Law schools will see fewer students in their classrooms if they don't address concerns about affordability and job prospects, a new paper asserts.
Jerome Organ, a law professor at the University of St. Thomas, warns law schools aren't going to attract new students if their graduates' job placement numbers don't improve, arguing that employment prospects and affordability go hand-in-hand among law school applicants' concerns. Law school applications have fallen 38 percent since 2010, according to The New York Times.
Organ writes the bleak employment prospects for law school graduates, coupled with their average debt load of $98,500, mean law schools must "'rebalance' the value proposition for law students, particularly for the students with the lower LSAT/GPA profiles who are expected to pay full tuition."
As the Wall Street Journal notes, Organ's paper discovered that more than half of law school grads aren't making enough to purchase a house. (A 2012 report by the Journal showed "55 percent of the class of 2011 had full-time, long-term jobs that required a law degree nine months after graduation," according to data from the American Bar Association.)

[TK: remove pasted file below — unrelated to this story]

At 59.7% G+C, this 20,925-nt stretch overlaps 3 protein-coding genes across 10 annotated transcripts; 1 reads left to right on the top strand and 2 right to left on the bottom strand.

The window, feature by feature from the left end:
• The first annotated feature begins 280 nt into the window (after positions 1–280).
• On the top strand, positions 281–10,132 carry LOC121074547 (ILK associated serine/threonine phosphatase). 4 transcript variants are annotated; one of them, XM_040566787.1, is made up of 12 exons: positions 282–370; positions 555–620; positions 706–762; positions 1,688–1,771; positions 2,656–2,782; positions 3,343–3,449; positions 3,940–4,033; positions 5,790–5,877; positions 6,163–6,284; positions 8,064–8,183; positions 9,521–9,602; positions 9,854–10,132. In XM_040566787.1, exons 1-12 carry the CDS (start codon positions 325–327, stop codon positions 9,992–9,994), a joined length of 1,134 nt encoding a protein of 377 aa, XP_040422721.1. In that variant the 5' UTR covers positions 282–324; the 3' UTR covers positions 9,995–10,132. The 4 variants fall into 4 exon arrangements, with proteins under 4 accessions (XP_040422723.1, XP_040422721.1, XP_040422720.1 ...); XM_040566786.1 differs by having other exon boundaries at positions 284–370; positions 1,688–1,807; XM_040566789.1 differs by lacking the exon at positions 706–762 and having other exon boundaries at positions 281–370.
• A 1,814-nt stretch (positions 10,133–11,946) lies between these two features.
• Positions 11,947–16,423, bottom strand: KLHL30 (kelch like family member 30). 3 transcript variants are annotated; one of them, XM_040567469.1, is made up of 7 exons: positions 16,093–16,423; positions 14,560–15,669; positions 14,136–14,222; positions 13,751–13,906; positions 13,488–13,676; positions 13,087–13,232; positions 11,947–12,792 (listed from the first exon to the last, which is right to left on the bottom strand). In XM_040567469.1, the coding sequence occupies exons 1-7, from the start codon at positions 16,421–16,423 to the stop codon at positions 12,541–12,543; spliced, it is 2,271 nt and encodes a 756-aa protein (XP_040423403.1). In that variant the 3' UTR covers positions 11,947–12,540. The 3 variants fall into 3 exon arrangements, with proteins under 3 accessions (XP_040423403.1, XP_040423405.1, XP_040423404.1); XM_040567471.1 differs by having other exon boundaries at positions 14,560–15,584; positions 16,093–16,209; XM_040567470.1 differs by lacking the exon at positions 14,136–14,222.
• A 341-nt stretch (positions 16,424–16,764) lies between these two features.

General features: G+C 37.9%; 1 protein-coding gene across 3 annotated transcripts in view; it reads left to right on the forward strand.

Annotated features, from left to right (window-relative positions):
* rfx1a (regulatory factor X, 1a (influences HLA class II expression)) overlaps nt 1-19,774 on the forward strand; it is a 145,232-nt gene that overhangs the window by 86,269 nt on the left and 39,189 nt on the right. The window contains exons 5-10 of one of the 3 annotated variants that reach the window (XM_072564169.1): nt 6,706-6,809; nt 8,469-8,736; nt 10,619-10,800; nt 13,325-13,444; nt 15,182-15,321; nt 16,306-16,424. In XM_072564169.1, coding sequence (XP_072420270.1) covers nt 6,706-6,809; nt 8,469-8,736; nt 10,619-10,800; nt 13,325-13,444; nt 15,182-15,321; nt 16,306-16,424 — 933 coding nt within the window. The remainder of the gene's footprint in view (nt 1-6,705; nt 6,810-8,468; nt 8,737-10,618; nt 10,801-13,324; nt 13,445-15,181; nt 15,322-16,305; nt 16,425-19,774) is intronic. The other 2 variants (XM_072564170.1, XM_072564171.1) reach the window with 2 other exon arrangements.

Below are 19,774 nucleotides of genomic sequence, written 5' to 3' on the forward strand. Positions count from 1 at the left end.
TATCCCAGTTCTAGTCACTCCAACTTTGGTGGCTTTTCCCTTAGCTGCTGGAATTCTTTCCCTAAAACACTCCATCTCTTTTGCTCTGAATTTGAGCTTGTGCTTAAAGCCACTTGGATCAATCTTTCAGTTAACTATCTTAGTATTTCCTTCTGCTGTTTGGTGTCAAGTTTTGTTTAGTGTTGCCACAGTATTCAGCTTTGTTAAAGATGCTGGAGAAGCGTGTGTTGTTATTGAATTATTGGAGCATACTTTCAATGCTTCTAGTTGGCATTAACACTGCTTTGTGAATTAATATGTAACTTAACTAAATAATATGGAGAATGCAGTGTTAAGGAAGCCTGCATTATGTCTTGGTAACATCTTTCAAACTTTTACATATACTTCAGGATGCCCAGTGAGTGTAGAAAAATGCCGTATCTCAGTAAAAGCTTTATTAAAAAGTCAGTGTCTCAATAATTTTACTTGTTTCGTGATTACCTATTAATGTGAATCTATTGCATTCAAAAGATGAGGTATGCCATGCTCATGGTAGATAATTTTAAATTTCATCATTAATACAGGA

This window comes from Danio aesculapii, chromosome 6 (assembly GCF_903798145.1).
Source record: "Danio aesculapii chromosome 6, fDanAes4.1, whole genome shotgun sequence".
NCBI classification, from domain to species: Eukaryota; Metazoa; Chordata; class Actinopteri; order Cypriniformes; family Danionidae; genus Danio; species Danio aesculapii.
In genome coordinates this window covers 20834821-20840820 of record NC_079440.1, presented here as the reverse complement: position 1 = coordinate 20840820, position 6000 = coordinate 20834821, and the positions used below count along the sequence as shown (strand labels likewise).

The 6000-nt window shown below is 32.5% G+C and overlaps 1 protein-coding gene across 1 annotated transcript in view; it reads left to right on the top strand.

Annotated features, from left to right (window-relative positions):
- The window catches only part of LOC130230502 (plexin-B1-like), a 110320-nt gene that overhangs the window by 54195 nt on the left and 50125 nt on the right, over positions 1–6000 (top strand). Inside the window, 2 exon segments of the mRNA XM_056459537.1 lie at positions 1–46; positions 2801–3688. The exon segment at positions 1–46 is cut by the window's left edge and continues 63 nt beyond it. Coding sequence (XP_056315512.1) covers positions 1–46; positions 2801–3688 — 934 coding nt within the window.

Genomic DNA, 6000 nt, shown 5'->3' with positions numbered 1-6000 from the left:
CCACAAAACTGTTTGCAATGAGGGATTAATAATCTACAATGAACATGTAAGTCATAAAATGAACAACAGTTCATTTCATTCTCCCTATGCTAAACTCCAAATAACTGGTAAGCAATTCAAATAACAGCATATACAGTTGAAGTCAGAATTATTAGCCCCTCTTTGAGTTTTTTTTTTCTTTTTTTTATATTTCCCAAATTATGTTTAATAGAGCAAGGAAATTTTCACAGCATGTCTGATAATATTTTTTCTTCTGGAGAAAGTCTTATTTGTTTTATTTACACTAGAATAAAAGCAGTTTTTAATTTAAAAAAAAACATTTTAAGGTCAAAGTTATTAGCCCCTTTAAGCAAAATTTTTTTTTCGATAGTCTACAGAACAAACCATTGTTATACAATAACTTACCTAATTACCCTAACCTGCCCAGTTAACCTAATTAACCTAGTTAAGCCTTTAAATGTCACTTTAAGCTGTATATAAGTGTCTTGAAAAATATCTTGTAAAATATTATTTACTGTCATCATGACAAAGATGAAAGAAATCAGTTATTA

Organ's paper reinforces concerns raised by the Consumer Financial Protection Bureau in February that high student loan payments for graduates across disciplines are holding back the housing market and the economy as a whole.
The Obama administration has tried to address growing student debt burdens, instituting the "Pay As You Earn" plan, or PAYE, which caps payments for federal loans at 10 percent of a borrower's discretionary income.
The PAYE program does some to address concerns about law school affordability, Organ said, "given the high cost and generally modest incomes for those lucky enough to find jobs." However, he cautioned the program could be altered by budget-cutters in Washington to raise repayment amounts for those graduates who are working.
On the flip side, the benefits of the PAYE program could prevent law schools from trying to keep their own tuition levels down, in turn leading to a further decline in law school enrollment.
"Legal education is built on a financial model that works only if a significant number of students are willing to pay full tuition," Organ said. "To the extent that limited employment opportunities and modest income for graduates make the law school investment equation seem less viable for the student [...] who will be expected to pay full tuition -- law schools are going to find themselves with fewer and fewer students to fill their seats."